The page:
“No, I can’t leave,” Heba’s eyes flashed. “this is home. I live here, I die here. You take the children to safety, I’ll come once Saeed is here.”
“Don’t try my patience, Heba! I can’t teach my sons to abandon their mother, or have Malak grow up without the one person she needs most. Be ready. Only the essentials, mind.”
It did not take very long, after all. She had thought the selection would be excruciating – how does one define essentials for a one-way once-in-a-lifetime, excruciating trip such as this? Her grandmother’s knitted blanket, kept over three generations, was that just baggage to be discarded now? How would the texture of life feel away from these rooms - the front door hasp worn smooth with use, the curtains she had got, shredded now by the conflict but still bravely rippling in the front room?
But there really was no space for indecision, each overnighter filled up quickly – a few items of clothing, a blanket, cosmetics, a bit of memorabilia. For a journey without any known destination or travel time. Eissa and Zouhra both, without having to be told, surmised the reason of the trip from the start. They casually threw in a couple of USB’s with some family photos, some music Heba loved, a few scanned paintings of Saeed’s. Heba went to the kitchen and baked up every spoonful of flour into biscuits; combined rice and vermicelli into a dish without any accompaniments, did as much as she could on the precarious stores of fuel. No telling where their next meal would come from.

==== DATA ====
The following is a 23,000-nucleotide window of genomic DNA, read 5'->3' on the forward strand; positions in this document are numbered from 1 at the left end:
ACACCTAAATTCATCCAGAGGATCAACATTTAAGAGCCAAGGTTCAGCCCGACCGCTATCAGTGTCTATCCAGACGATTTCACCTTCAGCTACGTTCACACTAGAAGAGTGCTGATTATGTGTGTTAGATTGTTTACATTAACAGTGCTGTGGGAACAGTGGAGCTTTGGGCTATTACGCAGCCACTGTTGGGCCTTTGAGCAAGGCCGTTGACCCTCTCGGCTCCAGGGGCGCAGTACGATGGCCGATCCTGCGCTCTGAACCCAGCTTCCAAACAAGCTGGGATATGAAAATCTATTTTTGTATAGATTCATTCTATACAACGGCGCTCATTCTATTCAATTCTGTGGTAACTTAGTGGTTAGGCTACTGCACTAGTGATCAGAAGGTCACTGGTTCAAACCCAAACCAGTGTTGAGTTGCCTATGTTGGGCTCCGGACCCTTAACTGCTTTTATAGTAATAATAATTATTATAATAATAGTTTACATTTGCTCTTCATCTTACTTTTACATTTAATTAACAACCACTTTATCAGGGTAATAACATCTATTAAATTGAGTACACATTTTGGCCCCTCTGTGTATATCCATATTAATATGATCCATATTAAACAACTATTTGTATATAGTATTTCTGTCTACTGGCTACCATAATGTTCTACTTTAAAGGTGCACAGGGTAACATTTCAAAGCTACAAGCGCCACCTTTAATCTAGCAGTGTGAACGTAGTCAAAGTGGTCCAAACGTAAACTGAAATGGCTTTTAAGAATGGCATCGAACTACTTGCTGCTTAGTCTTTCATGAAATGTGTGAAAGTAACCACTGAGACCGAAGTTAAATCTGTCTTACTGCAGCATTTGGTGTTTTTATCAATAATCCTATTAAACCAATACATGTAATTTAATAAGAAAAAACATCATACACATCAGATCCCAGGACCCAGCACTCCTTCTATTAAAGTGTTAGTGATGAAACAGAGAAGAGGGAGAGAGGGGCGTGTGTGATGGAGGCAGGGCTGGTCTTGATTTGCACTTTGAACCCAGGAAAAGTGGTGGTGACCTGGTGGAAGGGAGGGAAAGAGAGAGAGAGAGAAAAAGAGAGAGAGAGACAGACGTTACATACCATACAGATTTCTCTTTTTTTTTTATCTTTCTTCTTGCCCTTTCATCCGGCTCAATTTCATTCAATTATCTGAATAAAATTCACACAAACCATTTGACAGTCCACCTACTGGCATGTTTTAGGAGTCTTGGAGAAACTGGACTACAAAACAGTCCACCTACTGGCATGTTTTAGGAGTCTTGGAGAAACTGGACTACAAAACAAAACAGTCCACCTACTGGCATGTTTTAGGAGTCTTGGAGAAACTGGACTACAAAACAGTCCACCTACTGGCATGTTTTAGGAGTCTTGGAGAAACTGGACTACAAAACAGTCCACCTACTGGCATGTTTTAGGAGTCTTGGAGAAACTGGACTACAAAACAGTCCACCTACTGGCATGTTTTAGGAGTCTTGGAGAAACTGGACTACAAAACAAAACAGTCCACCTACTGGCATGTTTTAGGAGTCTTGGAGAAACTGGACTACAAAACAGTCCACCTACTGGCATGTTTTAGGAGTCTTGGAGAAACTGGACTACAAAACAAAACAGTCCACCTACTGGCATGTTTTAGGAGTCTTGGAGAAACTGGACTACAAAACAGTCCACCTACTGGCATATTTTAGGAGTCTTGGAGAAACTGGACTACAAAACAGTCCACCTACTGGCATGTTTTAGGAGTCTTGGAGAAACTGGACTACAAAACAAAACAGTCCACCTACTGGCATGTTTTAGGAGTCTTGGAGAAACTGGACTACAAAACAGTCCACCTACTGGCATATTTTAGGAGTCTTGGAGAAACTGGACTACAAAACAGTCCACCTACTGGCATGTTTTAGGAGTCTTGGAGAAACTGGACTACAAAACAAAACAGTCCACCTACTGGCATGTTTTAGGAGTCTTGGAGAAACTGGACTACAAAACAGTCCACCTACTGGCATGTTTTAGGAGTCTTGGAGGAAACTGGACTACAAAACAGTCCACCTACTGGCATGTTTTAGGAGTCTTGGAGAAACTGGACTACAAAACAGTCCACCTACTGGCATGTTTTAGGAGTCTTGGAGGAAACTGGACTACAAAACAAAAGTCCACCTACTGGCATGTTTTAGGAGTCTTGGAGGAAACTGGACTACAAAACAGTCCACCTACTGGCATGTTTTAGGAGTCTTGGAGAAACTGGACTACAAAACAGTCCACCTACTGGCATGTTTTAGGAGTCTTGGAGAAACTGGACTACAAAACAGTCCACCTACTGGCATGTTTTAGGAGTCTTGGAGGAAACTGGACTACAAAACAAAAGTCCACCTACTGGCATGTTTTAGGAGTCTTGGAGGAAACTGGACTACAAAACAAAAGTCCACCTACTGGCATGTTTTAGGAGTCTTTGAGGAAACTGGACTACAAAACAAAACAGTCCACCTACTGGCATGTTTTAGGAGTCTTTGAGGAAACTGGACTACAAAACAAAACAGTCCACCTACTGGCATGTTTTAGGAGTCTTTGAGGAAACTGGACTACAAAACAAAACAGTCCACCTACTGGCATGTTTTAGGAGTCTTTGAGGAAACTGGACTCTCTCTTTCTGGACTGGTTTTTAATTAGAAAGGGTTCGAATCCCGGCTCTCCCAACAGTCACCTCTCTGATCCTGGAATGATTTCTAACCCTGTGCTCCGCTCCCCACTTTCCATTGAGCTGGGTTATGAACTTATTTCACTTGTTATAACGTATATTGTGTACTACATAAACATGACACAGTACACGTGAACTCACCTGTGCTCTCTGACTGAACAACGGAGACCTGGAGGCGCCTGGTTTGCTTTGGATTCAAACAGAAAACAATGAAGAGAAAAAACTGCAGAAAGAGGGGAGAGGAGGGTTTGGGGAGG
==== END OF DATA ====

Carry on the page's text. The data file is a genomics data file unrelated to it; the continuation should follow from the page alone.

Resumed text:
When every task she could think of was completed and there was no further excuse, she scrubbed her hands extra-clean, and finally climbed the stairs again to the room with the north-lit windows.
Saeed’s room stood almost exactly as he had left it more than a year ago. Heba had made sure it did, by cleaning it personally. She left the papers on the desk as he had left them, neatly in piles, his pyjamas folded and draped on the chair back, and the minutiae of his existence strewn around. For a year, she had dusted, swept, shaken folds out and folded them back again, putting nothing away. He would not be inconvenienced if he walked in now, she thought, he would know exactly where to find everything.